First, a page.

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Productivity / Performance

Use objective, easily measurable standards to gauge employee performance


Most jobs can be quantified. That is, it’s possible to measure success on the job by tallying how much an employee produces in a given period—whether that’s widgets, reports, new clients or sales. By using such objective measures to decide who is terminated, employers have powerful evidence to counter discrimination claims.

ADA: Use these criteria to keep courts from second-guessing job’s ‘essential functions’


The ADA requires employers to try to find reasonable accommodations so disabled employees can perform the essential functions of their jobs. It’s up to employers to determine which functions are essential. Courts rarely second-guess employers that follow a few simple rules when a disabled employee challenges the employer’s list of essential functions. Here are the factors courts consider:

Accommodations: Use the courts’ simple factors to decide if a job function is really essential


It’s up to employers to determine which job functions are essential and which are not. When a disabled employee challenges an employer’s list of essential functions, courts generally won’t second-guess the employer if the list of functions passes muster against a few simple guidelines. When deciding whether job functions are essential, courts consider these factors:

RIF? Make sure layoff decision-makers don’t know workers’ FMLA status


Economic times remain tough, and businesses are still finding they have to cut costs to survive. And cutting costs often means looking at a possible reduction in force. In most organizations facing that difficult prospect, a team of managers has to decide where the cuts should be made and what criteria to use when making those cuts. Make sure the decision-making team doesn’t have access to information about FMLA usage …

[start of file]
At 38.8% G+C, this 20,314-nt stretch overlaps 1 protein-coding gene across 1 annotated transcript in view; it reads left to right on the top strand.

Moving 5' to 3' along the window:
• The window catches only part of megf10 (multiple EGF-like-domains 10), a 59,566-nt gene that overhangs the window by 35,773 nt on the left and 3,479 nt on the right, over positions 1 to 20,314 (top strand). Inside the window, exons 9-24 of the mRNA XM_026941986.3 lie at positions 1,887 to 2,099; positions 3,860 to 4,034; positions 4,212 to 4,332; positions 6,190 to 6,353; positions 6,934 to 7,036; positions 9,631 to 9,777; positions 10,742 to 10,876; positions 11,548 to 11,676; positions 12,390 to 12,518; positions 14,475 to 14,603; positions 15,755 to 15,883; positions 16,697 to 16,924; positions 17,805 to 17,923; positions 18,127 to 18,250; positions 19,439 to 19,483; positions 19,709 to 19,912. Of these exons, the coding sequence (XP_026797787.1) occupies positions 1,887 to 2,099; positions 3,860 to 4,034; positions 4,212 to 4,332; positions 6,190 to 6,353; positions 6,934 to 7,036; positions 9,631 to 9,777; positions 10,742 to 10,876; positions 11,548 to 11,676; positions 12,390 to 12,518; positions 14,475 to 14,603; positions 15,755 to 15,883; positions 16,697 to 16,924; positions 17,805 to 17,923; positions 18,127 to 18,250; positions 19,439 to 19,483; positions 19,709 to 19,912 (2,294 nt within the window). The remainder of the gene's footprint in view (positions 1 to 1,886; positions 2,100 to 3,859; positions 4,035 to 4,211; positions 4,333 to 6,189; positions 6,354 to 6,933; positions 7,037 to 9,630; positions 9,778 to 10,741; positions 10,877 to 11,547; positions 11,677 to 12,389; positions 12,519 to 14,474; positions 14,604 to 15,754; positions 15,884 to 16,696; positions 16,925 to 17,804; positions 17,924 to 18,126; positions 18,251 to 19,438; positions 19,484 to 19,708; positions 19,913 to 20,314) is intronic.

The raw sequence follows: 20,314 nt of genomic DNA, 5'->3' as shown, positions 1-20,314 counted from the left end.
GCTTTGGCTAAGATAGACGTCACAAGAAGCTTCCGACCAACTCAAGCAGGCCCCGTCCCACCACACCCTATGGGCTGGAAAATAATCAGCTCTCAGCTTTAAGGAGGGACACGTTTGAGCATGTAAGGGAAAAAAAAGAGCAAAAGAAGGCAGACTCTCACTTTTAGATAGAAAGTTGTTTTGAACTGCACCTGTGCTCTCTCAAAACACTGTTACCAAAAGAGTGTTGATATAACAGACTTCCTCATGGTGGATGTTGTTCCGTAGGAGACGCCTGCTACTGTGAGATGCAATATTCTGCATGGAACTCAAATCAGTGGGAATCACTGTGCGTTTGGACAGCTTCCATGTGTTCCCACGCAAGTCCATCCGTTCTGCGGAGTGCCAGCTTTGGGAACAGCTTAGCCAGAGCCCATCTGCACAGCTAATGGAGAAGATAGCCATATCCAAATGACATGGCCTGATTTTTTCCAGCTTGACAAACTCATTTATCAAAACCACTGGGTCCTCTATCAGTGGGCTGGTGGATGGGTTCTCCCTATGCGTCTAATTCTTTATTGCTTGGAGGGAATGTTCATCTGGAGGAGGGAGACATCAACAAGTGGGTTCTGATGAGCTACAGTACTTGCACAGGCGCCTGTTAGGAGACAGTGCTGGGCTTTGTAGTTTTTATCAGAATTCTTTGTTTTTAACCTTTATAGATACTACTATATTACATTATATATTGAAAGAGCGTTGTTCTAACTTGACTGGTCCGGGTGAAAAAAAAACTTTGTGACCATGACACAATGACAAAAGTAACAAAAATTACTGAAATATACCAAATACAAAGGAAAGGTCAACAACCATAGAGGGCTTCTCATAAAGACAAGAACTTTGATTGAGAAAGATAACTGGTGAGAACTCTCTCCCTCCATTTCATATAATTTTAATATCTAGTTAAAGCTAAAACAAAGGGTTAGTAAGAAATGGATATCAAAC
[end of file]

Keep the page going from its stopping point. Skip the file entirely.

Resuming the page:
Beware suspicious timing when taking action against employee undergoing medical treatment


Here’s another good reason to meticulously track performance: If you end up firing or demoting someone without good documentation, you may end up in court. Bad timing alone could trigger a lawsuit if the employee engaged in some sort of protected activity just before the action.

Your Best Defense: Prevention


HR Law 101: When drugs don’t seem to present a problem in a workplace, it’s easy to develop a cavalier attitude about them. That’s not very smart. Drug abuse often begins with a single offender and then spreads out ­malignantly. Experts say your best defense is to detect drug abuse when it first appears and to root it out immediately …

Michigan title company thrives on posted ‘isms’


At real estate settlement firm Title Source, President and CEO Jeff Eisenshtadt doesn’t care who’s right. He cares what is right. Around the office, Eisenshtadt has posted signs containing what he calls “isms”: They’re the words of wisdom that he expects his employees to live by—and that he uses during their evaluations.

How can HR help? 60% of workers live paycheck to paycheck


As the economic downturn trudges on, many workers are struggling with household budgets. In fact, six out of 10 recently surveyed workers said they live paycheck to paycheck. Savings rates are dropping and retirement funds are drying up. Here’s how HR can provide genuine help—without adding budget costs.

No money for promised pay raise: Now what?


Q. Do we have to conduct regular performance appraisals and give annual increases? We told a new hire that we would, but now don’t have time or money to do so.

Slouching doesn’t sit well with us: Can we discipline?


A reader of The HR Specialist Forum asks: “What can I do about a data entry employee who doesn’t sit upright? I don’t mean ordinary slouching; this guy practically lies down in his chair! I’ve offered him a new chair, but he says he’s fine. I’m in charge of safety and I’m trying to prevent an injury claim. Can we reprimand him?”